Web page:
OPINION: Evaluate Parents, Not Just Teachers
You work with what you’ve got. Or in some cases, with what you’re given.
Most of Hawai‘i’s teachers devote their entire professional lives to helping their students. They spend much of their personal time grading papers, and often sacrifice their own financial resources to better their classrooms.
Unfortunately, an overly-muscular teachers union has crafted rules that allow a few grumpy, inept creatures to spend an entire career showing Hawai`i’s youth just how unpleasant learning can be.
Taxpayer frustration over an inability to expel bad educators is providing some of the political fuel pushing a flawed teacher evaluation plan through the Department of Education.
The goofy checklists are meant to be part of a new performance-focused school system. Unfortunately, apart from being a laughable waste of paper, they also fail to measure the biggest factor in student performance.
Parents. There are some awful ones out there.
For even the most experienced teachers, giving a child enough support to overcome personal hardship or neglect at home is a difficult task. In a classroom of 30 students, it becomes near-impossible.
Teachers need to be graded based on their skill level. But let’s give them a sliding scale that adjusts expectations based on what the typical home environment for their students is like.
For example, let’s introduce the “Bad Parenting Index,” or “BPI” for short. Using a few simple ratios, we can give a clearer picture of what educators are up against.
Ratio 1: PBS vs. UFC
If the martial arts reality show “Ultimate Fighter” is tearing the very comfortable-looking socks off “Mr. Rogers,” in terms of children’s TV habits, we may have a problem. There’s nothing wrong with kids learning self-defense, but if it’s all beat downs and no bedtime stories, one of those arm-bars may show up in the classroom.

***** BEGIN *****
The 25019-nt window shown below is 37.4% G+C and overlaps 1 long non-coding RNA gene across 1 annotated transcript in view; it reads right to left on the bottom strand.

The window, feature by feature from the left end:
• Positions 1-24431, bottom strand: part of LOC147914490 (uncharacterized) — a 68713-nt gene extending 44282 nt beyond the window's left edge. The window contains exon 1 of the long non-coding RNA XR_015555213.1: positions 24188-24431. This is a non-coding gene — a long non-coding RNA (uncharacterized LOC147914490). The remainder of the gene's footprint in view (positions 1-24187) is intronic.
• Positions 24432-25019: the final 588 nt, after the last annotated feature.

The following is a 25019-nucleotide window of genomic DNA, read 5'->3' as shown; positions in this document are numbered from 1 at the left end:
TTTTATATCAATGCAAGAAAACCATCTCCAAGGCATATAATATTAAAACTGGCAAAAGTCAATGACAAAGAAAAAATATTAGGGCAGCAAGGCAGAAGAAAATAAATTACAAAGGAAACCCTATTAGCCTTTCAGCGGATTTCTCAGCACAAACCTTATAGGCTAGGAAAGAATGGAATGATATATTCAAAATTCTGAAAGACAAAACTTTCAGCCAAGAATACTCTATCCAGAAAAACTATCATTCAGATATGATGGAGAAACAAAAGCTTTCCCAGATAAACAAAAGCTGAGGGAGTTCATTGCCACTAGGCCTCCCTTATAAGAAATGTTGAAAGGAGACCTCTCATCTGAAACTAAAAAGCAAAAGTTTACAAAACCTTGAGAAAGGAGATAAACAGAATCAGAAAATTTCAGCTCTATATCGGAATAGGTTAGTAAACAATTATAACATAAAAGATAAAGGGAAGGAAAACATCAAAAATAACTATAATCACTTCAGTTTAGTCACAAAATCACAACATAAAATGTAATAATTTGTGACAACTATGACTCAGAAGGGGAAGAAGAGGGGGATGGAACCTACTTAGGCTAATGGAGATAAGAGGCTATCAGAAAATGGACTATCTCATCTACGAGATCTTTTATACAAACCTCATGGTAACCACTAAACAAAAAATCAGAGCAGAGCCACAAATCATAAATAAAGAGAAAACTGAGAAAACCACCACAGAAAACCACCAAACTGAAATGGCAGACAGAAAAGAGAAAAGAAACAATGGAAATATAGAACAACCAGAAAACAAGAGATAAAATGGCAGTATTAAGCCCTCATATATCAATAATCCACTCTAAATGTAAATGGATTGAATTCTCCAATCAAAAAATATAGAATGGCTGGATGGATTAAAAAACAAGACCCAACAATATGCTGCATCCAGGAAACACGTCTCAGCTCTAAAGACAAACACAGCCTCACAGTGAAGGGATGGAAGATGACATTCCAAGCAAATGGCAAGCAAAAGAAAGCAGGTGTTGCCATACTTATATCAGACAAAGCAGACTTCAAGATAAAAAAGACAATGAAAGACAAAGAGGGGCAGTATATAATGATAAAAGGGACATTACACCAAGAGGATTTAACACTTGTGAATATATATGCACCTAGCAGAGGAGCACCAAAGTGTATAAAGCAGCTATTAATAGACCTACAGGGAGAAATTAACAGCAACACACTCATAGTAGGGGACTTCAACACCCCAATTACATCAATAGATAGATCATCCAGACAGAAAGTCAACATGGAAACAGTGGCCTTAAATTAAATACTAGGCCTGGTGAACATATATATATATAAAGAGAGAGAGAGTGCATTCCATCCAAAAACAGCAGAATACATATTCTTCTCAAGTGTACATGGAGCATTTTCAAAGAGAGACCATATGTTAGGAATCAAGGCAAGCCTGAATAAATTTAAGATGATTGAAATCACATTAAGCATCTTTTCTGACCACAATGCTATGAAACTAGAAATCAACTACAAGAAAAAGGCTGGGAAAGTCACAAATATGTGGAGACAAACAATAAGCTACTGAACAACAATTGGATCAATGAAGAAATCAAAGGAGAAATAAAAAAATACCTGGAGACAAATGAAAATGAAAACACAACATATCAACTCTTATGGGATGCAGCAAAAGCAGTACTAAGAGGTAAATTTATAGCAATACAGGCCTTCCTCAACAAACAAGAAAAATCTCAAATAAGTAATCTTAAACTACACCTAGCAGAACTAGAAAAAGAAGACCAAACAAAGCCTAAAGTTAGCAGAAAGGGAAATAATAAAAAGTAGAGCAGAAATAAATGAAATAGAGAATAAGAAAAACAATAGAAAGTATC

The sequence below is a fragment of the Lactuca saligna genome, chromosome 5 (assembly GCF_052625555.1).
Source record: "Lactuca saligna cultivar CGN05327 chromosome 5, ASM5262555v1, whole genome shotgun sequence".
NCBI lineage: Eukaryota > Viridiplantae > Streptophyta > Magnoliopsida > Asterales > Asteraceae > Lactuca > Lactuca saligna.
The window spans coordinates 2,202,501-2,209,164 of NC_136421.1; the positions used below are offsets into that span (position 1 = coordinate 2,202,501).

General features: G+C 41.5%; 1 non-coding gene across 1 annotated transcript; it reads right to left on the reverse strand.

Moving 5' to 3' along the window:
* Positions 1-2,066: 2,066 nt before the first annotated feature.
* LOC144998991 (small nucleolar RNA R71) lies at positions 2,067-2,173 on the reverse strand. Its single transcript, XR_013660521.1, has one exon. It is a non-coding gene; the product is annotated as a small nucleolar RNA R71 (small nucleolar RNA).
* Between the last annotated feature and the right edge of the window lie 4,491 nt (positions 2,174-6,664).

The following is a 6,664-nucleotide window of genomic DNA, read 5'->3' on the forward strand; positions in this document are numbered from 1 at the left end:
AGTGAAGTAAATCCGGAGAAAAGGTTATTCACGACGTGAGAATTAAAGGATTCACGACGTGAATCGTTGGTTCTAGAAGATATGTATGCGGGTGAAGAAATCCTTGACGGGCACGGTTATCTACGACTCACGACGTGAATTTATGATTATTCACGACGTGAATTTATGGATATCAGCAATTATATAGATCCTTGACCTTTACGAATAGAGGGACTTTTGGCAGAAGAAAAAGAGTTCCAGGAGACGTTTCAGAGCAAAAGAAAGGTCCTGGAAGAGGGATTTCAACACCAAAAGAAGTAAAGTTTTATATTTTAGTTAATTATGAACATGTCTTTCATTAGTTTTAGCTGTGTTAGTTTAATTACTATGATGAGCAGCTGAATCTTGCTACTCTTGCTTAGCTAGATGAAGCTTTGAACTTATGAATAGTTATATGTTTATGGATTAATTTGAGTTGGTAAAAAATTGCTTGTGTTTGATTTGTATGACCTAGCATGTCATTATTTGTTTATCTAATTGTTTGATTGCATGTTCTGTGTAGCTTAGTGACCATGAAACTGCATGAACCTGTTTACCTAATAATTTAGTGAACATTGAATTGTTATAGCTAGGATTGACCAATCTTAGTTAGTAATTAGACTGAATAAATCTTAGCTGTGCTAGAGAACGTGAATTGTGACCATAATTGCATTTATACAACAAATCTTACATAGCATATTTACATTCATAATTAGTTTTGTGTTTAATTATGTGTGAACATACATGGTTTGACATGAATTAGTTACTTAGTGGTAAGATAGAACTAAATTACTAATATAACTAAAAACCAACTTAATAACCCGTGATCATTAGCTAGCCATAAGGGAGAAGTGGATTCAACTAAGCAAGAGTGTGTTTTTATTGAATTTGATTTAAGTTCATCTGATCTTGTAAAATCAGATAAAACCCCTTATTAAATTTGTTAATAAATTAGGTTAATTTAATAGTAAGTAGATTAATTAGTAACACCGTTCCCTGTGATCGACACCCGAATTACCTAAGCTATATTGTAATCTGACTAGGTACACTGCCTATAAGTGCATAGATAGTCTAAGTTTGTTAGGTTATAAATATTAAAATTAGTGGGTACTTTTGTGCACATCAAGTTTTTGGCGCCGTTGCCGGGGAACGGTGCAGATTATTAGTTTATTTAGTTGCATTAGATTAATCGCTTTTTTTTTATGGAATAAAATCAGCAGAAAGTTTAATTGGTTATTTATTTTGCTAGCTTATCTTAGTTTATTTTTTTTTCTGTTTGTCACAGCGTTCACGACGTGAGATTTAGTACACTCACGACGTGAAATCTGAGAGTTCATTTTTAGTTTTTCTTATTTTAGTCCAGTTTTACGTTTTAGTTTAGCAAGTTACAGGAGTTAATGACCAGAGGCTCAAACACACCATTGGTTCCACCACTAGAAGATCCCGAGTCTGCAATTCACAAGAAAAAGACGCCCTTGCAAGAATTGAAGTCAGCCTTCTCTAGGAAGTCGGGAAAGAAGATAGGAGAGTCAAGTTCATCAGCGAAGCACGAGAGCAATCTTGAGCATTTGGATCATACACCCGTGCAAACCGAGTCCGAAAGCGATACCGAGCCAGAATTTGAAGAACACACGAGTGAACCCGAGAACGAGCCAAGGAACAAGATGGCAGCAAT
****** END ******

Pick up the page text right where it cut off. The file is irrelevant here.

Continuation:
Ratio 2: PHDs vs. GEDs
It doesn’t take a college degree to be successful. But having a parent that knows calculus is definitely going to give you an advantage in the classroom. Whatever a child chooses to do with their life in adulthood, their school career will be that much easier if mom and/or dad are the primary tutors.
Ratio 3: LDS vs. T.R.O.s
Members of the Church of Latter Day Saints make great neighbors. They’re also pretty involved parents, as anyone who has witnessed a “family home evening” in a Mormon household can attest. You don’t have to be religious to be a great mom or dad, but the more highly devout worshipers you have in a community, the less temporary restraining orders tend to be issued.
Ratio 4: Soccer Moms vs. Custom Bongs
Whether its youth baseball leagues or the boy scouts, the more positive activities children are enrolled in, the more likely they are to learn patience and discipline. On the flip side, when surrounded by drug use, their grades start to plummet. Even marijuana isn’t innocent here. It’s tough to study with a contact high.
The Matronly Multiplier
You don’t have to have both a mom and a dad present for a child to succeed. Many hard working single parents do an incredible job, and some rely on the help of their own mothers or fathers to provide their kids a nurturing environment.
Even when neither parent is present, a well-meaning relative can be the necessary guiding hand. In fact, one able-bodied Tutu can sometimes provide the disciplinary power of three normal adults.
The “BPI” of course will never happen, but amidst its whimsical math there is a very serious point to be made.
When evaluating teachers, make sure their students are getting the support they need at home. No amount of checklists or testing will fix a broken living environment. If child neglect is causing bad academic performance, society needs to redirect its glare outside of the classroom.